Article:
The cooccurrence of coastal and riverine flooding leads to compound events with substantial impacts on people and property in low‐lying coastal areas. Climate change could increase the level of compound flood hazard through higher extreme sea levels and river flows. Here, a bivariate flood hazard assessment method is proposed to estimate compound coastal‐riverine frequency under current and future climate conditions. A copula‐based approach is used to estimate the joint return period (JRP) of compound floods by incorporating sea‐level rise (SLR) and changes in peak river flows into the marginal distributions of flood drivers. Specifically, the changes in JRP of compound major coastal‐riverine flooding defined based on simultaneous exceedances above major coastal and riverine thresholds, are explored by midcentury. Subsequently, the increase in the probability of occurrence of at least one compound major coastal‐riverine flooding for a given period of time is quantified. The proposed compound flood hazard assessment is conducted at 26 paired tidal‐riverine stations along the Contiguous United States coast with long‐term data and defined flood thresholds. We show that the northeast Atlantic and the western part of the Gulf coasts are experiencing the highest compound major coastal‐riverine flood probability under current conditions. However, future SLR scenarios show the highest frequency amplification along the southeast Atlantic coast. The impact of changes in peak river flows is found to be considerably less than that of SLR. Climate change impacts, especially SLR, may lead to more frequent compound events, which cannot be ignored for future adaptation responses in estuary regions.

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  4. Abstract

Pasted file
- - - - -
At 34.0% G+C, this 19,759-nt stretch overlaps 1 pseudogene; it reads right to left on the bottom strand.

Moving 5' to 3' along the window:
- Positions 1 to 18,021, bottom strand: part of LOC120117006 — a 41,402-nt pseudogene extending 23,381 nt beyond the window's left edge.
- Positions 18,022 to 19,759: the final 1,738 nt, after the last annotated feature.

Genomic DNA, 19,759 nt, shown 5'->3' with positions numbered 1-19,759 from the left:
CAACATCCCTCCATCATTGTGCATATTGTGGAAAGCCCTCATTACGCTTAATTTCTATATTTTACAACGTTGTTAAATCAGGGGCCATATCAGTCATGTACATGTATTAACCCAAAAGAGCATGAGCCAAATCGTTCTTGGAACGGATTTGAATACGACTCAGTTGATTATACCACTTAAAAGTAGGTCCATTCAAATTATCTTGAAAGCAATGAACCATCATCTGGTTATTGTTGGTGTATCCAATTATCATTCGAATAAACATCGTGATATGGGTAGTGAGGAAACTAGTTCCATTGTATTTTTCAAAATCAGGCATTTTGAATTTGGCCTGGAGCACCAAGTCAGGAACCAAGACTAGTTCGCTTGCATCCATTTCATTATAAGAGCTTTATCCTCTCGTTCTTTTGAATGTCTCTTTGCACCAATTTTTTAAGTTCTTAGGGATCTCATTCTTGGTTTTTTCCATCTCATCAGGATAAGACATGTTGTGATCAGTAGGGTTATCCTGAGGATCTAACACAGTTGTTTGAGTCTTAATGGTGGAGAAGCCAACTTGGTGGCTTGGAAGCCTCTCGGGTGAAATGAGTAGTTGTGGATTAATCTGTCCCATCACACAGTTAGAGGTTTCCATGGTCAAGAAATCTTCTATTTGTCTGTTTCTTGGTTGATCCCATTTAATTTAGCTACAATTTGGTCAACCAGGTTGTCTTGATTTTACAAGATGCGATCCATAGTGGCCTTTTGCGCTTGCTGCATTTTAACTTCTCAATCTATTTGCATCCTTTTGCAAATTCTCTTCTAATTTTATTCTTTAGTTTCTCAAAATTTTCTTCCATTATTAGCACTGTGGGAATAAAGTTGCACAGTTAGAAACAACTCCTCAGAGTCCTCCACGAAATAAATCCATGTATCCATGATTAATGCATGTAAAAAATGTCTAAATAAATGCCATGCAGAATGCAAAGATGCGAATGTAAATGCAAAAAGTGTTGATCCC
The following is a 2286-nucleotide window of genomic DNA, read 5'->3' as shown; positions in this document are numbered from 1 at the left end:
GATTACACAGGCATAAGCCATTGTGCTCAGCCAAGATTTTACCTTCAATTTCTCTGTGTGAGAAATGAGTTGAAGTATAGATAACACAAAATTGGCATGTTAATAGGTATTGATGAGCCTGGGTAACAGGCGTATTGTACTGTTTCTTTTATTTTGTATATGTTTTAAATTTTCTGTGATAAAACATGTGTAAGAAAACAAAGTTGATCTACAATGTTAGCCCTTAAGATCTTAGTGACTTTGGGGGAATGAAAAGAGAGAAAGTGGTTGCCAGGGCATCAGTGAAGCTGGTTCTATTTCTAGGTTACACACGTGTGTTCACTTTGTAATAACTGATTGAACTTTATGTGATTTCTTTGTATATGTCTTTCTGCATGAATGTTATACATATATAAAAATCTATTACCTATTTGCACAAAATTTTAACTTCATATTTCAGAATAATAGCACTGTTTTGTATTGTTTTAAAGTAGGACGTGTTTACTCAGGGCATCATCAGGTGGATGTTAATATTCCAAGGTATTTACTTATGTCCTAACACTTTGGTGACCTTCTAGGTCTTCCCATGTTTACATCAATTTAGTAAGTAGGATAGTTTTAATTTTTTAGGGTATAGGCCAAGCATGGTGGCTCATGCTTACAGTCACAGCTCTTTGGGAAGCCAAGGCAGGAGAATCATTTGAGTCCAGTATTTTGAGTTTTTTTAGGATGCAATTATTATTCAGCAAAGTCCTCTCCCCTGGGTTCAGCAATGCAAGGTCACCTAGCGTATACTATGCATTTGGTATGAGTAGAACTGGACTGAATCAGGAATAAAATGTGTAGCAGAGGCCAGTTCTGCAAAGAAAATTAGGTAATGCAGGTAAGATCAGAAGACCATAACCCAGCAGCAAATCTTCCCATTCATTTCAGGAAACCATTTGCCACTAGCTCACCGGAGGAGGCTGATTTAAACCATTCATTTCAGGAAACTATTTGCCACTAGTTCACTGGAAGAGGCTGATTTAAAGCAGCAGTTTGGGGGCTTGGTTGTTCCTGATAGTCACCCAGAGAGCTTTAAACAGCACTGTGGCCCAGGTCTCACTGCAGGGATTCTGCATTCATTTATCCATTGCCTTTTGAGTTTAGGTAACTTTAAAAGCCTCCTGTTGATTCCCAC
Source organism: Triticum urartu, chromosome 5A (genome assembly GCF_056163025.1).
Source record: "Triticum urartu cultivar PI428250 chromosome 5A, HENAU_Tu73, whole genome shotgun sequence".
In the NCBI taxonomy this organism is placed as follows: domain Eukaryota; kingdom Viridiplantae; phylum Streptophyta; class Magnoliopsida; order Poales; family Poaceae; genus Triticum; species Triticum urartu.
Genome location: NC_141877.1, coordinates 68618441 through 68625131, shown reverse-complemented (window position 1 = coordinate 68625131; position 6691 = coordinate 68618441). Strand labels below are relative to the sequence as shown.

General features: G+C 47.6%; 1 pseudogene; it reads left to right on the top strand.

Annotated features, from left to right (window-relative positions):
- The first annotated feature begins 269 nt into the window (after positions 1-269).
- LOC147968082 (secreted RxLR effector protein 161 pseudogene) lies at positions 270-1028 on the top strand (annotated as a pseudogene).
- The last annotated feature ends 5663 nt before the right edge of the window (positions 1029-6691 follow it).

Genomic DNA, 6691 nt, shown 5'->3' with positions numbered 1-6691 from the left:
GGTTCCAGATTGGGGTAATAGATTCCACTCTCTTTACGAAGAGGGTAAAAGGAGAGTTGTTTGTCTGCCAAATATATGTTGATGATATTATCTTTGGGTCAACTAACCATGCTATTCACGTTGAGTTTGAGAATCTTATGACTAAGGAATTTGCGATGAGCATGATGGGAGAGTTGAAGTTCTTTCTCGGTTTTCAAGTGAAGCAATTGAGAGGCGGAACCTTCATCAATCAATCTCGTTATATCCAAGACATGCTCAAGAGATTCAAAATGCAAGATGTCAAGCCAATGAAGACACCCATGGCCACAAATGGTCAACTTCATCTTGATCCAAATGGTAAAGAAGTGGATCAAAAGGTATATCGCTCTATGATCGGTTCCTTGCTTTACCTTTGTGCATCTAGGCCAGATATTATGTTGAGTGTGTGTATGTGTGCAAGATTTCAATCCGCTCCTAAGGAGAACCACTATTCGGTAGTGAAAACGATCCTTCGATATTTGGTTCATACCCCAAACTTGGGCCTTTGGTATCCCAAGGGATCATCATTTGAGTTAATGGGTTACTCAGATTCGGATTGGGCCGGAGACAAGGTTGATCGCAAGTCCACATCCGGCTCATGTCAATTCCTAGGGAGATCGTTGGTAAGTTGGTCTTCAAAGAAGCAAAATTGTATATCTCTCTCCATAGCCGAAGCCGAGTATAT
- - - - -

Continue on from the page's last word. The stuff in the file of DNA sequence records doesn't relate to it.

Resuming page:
Flood exposure is increasing in coastal communities due to rising sea levels. Understanding the effects of sea level rise (SLR) on frequency and consequences of coastal flooding and subsequent social and economic impacts is of utmost importance for policymakers to implement effective adaptation strategies. Effective strategies may consider impacts from cumulative losses from minor flooding as well as acute losses from major events. In the present study, a statistically coherent Mixture Normal‐Generalized Pareto Distribution model was developed, which reconciles the probabilistic characteristics of the upper tail as well as the bulk of the sea level data. The nonstationary sea level condition was incorporated in the mixture model using Quantile Regression method to characterize variable Generalized Pareto Distribution thresholds as a function of SLR. The performance validity of the mixture model was corroborated for 68 tidal stations along the Contiguous United States (CONUS) coast with long‐term observed data. The method was subsequently employed to assess existing and future coastal minor and major flood frequencies. The results indicate that the frequency of minor and major flooding will increase along all CONUS coastal regions in response to SLR. By the end of the century, under the “Intermediate” SLR scenario, major flooding is anticipated to occur with return period less than a year throughout the coastal CONUS. However, these changes vary geographically and temporally. The mixture model was reconciled with the property exposure curve to characterize how SLR might influence Average Annual Exposure to coastal flooding in 20 major CONUS coastal cities.